I think you could find something that references, like I said, these iconic women who you will know – that idea of the ghost, which is a really sad, isolated sort of moment. I think in Daniel’s work, he’s also talking about this idea of “the dandy” and how the dandy fits into these iconic horror tropes. He’s looking at gay culture and these horrors and the masks that we wear.
They’re all ideas that surface-wise, it’s obviously horror, but once you’ve spent a little time with it, you start to realize that the work does actually sit a little deeper for everybody. Whether it’s the horrors of dating or this idea of loneliness or these super strong women that maybe survive, maybe they don’t, each of the artists is doing something really interesting and fresh and new with this idea of horror, and I think you could take any of that work and put it elsewhere, and it still has impact and still has the power that I think a good horror film or a good horror novel has that sort of lingers with you. I think this work could kind of linger in a way that’s a little bit more in-depth than just surface.
What kind of horror inspires you?
Like I said, I’m kind of all over the place. I do really love campy, over-the-top [horror] – Elvira or Killer Clowns From Outer Space. But I’m also obsessed with everything A24 is doing right now because I feel like they’re taking horror back to a level that we haven’t had in a long time, where it’s smart and sophisticated and terrifying. I find myself falling in and out of genres. I’m not like, “Oh, it’s a vampire film. I have to see every vampire film.” I love a creature feature. … I can remember going to see Poltergeist in the theater with my mom and my aunt and my brother and thinking, “Oh, this is gonna be a great movie!” and being so terrified of it that I ran out of the theater. I watched the last twenty minutes outside the door. It’s such a moment in my life, where, I love it now and I’m so obsessed with Poltergeist the movie. Why did it terrify me when I was 10 or 12? Now, it’s one of my favorite movies. I think horror has that impact.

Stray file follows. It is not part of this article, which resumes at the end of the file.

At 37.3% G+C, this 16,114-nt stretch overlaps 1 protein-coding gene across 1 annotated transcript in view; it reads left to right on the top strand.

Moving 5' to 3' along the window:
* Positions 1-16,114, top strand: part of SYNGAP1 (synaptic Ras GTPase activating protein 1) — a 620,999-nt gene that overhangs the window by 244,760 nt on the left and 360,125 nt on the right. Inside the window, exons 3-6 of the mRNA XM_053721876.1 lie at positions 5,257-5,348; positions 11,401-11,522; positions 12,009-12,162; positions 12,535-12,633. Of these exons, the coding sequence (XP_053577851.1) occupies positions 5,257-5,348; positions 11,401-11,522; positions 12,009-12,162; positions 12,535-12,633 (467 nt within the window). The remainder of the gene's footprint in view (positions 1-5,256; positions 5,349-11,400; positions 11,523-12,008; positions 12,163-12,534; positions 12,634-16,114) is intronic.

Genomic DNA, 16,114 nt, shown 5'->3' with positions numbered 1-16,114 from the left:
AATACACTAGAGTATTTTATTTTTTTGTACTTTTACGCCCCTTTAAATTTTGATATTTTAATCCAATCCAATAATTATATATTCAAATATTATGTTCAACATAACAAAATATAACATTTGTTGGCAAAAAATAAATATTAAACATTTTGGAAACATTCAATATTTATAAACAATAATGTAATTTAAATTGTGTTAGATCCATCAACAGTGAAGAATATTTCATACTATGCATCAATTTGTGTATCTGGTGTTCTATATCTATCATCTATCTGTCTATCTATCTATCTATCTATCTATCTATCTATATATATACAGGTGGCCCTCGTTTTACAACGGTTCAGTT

As a horror audience, [it’s great] when we can be surprised by something or not expect something, [like] seeing Scream for the first time, and thinking, “Wow, this is so clever because it’s people who know the rules, but continue to do the same things that they shouldn’t do.” We all do that! You think if you’re in that situation, I’m not gonna go to the basement, but you end up going to the basement! The adrenaline rush of fear can be intoxicating. Why do we do it?! I’m afraid of the dark. It terrifies me. And I can’t watch the bug scene in Creepshow. I just can’t. To me, that’s the most terrifying scene in horror. That’s what excites me about horror – when it taps into your primal fears, it’s terrifying.